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    Top 10 up-and-coming industry leaders in managed care


    Susan Moffatt-Bruce, MD, PhD, MBA, FACS, FRCPS(C)
    Cardiothoracic surgeon
    Chief Quality and Patient Safety Officer
    The Ohio State University Wexner Medical Center
    Columbus, Ohio

    Moffatt-BruceMoffatt-BruceMoffatt-Bruce, who began her career in healthcare as a staff surgeon at St. Paul’s Hospital in Vancouver, British Columbia, in 2004, has held many posts within Ohio State’s Wexner Medical Center and its College of Medicine for the past 10 years At Wexner, an academic health center with seven hospitals, she introduced and implemented a systematic approach incorporating customized safety tools aimed at generating permanent culture change around patient safety. She also secured a grant of nearly $4 million from the AHRQ Patient Safety Learning Laboratories, to establish and support her concept of Institute for the Designs of Environments Aligned for Patient Safety (IDEA4PS). It seeks to use systems approaches to bring together multidisciplinary teams to generate new ways of thinking regarding the design of feedback to the environment of care in alignment with systems dynamics.

    MHE: Why did you choose your profession?

    Moffatt-Bruce: I was inspired by many of my mentors, particularly Wilbert Keon, MD, a cardiac surgeon at Ottawa Heart Institute, Canadian senator, and an astute healthcare leader. He performed the first pediatric heart transplant in Canada, and he envisioned and built the business of specialized heart care.

    MHE: What has been your biggest learning experience?

    Moffatt-Bruce: As healthcare providers and leaders, we can learn and even borrow from other industries. While patient care is complicated and sometimes unpredictable, lessons learned from industries ranging from aviation, nuclear power, and retail impact patients’ safety and outcomes. In addition, I have learned that healthcare is truly a service industry and the patient and their family must remain the customer.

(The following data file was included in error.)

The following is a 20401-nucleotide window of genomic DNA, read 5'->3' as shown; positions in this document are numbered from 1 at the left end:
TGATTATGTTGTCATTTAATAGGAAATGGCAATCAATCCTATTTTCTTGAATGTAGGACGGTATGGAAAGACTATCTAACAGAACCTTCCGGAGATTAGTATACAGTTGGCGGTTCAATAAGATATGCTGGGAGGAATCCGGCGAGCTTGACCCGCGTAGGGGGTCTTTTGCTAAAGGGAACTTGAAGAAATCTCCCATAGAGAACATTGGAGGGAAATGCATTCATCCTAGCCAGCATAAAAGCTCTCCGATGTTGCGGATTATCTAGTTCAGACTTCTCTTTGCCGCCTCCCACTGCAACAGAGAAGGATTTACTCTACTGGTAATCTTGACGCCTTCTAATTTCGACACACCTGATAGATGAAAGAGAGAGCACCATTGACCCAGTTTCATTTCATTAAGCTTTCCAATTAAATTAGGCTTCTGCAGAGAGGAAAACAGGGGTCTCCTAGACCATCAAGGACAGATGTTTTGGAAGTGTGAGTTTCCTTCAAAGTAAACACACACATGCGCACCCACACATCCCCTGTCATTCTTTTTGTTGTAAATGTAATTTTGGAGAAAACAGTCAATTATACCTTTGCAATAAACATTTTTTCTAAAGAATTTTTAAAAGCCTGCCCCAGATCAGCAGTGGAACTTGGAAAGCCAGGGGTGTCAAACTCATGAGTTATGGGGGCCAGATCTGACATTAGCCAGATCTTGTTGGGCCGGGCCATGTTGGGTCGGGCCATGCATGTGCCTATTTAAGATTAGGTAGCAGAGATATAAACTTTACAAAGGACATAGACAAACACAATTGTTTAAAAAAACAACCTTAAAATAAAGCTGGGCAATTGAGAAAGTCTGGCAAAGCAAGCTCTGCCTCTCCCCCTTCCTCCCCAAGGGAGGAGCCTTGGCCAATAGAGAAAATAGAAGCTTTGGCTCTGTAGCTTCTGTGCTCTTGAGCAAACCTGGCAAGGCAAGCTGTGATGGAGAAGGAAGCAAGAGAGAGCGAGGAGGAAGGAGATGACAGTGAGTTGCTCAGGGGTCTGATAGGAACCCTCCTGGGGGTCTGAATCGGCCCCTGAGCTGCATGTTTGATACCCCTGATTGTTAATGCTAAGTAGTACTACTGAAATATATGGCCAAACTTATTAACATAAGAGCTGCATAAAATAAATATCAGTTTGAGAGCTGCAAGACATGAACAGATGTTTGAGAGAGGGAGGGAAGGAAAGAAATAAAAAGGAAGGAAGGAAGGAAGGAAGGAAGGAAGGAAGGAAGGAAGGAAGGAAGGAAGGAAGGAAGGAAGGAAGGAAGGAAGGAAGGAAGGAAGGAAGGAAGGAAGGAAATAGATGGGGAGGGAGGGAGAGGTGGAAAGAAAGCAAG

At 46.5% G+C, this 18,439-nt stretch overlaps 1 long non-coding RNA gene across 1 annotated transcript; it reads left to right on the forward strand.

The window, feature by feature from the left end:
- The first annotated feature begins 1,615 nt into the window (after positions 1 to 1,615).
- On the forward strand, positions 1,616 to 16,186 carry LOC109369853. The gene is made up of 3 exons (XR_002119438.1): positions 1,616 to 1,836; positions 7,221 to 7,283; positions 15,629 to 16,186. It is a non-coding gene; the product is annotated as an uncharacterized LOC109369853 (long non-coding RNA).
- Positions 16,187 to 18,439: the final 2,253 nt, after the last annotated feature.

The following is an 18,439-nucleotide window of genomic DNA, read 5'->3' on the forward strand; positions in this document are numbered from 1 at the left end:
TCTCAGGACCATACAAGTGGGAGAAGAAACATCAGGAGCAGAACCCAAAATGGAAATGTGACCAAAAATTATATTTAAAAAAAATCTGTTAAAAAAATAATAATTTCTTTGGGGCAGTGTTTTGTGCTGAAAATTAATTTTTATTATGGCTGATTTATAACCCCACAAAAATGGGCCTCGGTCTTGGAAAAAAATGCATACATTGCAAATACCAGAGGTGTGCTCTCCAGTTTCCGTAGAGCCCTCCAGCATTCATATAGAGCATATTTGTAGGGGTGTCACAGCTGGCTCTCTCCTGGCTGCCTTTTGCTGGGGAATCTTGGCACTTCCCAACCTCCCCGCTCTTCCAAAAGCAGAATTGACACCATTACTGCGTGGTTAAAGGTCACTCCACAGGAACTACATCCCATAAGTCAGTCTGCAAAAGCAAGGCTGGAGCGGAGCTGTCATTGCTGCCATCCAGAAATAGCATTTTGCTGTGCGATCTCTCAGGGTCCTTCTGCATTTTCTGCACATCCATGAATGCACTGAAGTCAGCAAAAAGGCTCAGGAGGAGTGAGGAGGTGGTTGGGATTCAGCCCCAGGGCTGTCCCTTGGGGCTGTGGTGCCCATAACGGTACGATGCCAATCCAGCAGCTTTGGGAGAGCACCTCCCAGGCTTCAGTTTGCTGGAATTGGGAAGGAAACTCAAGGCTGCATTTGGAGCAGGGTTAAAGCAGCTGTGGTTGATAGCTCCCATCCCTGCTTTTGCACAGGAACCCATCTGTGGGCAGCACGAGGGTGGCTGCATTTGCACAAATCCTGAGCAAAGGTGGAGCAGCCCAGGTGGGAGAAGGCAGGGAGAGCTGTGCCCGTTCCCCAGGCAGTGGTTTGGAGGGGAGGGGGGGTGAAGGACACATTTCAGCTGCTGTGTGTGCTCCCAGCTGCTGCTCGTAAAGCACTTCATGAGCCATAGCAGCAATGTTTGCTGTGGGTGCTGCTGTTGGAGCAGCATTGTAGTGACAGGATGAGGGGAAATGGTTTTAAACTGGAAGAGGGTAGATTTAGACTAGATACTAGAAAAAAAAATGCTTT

MHE: What change would you like to see in healthcare in the next 10 years?

    Moffatt-Bruce: I’d like to see more women physicians in healthcare leadership roles. It’s my impression that physicians are impactful as senior healthcare leaders included in the C-suite, and that women have a tremendous ability to weigh priorities, optimize resources, and effectively multi-task. The proverbial healthcare executive glass ceiling must be broken.

    MHE: If you could sit down to dinner with anyone involved in healthcare, who would it be?

    Moffatt-Bruce: Elizabeth Blackwell, MD, the first woman to receive a medical degree from an American medical school. After working in European clinics, she came to New York City—where she was repeatedly refused work in hospitals and clinics. Therefore, in 1854, she opened her own dispensary in a small house.

    Next: The next emerging industry leader



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